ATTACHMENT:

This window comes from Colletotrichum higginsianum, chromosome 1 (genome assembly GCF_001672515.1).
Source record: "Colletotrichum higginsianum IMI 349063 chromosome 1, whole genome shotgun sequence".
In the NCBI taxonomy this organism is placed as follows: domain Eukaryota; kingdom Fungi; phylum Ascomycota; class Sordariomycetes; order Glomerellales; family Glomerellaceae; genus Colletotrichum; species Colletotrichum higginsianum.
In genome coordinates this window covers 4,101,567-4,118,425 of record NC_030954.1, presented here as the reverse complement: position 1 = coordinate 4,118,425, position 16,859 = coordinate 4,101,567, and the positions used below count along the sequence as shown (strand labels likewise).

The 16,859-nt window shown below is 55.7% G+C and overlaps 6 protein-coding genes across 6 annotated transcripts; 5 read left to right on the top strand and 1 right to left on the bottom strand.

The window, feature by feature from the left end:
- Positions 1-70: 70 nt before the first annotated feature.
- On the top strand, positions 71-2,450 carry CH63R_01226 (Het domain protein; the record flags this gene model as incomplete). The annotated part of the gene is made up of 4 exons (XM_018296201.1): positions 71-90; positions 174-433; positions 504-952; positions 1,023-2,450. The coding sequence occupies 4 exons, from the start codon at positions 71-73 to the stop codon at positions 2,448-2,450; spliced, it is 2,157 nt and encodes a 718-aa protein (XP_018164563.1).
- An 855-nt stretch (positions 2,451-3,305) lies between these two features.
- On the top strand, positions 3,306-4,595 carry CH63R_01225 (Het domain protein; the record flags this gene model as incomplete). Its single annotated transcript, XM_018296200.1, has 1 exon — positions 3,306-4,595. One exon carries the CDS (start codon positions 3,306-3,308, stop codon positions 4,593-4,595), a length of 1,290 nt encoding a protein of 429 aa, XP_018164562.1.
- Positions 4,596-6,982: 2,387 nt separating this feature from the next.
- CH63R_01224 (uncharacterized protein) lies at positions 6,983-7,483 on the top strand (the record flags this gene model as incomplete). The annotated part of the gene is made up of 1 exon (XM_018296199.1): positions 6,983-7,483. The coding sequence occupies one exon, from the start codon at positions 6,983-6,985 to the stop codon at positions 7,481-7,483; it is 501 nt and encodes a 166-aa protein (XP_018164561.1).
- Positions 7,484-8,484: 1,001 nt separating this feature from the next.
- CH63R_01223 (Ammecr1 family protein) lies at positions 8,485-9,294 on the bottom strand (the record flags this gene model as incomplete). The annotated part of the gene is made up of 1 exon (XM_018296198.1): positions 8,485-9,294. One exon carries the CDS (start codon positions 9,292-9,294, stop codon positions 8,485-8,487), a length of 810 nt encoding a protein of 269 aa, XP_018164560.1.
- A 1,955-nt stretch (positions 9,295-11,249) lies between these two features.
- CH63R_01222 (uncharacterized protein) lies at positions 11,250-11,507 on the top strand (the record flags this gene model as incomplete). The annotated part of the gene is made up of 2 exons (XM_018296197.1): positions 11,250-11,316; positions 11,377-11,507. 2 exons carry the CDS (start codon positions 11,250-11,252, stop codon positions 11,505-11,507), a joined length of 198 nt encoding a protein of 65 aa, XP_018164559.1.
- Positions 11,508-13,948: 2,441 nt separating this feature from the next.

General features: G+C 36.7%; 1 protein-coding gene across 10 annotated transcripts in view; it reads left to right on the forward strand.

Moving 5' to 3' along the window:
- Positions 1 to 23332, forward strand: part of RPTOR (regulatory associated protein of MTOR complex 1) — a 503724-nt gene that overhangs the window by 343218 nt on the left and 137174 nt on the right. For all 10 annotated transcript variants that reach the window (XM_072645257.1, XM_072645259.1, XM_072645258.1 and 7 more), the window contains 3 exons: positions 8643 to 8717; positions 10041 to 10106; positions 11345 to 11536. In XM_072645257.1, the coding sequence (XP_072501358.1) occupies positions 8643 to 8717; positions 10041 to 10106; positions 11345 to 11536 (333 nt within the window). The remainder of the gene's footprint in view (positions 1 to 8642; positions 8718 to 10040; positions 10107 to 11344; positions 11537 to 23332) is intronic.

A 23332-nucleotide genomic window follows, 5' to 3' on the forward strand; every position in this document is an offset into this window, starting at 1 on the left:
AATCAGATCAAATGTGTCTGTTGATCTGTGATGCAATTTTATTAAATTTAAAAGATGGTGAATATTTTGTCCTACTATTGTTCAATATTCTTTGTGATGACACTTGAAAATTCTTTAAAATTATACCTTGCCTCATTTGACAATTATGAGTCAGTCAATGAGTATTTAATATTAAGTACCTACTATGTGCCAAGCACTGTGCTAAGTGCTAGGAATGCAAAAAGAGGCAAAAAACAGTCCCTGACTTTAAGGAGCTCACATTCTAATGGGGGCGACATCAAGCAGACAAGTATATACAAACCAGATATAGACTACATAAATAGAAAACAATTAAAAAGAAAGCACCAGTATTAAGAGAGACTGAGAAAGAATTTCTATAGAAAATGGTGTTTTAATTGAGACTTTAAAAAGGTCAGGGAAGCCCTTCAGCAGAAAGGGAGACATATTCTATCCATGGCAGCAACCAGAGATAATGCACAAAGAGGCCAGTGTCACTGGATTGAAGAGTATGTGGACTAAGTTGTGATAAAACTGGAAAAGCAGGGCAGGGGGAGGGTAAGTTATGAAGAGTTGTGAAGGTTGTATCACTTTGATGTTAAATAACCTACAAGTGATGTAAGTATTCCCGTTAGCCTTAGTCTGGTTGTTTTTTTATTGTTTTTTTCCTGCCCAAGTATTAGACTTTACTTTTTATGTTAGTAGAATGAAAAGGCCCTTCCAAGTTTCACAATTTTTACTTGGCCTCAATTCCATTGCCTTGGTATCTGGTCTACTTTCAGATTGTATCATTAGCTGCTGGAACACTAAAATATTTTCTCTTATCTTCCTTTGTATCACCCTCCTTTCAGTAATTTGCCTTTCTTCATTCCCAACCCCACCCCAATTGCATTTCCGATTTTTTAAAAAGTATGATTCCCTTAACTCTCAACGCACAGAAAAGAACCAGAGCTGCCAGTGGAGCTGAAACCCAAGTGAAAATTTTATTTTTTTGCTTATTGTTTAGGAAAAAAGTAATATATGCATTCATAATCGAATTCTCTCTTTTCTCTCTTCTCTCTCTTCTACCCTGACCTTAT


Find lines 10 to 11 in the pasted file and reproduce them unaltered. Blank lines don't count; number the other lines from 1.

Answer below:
- On the top strand, positions 3,306-4,595 carry CH63R_01225 (Het domain protein; the record flags this gene model as incomplete). Its single annotated transcript, XM_018296200.1, has 1 exon — positions 3,306-4,595. One exon carries the CDS (start codon positions 3,306-3,308, stop codon positions 4,593-4,595), a length of 1,290 nt encoding a protein of 429 aa, XP_018164562.1.
- Positions 4,596-6,982: 2,387 nt separating this feature from the next.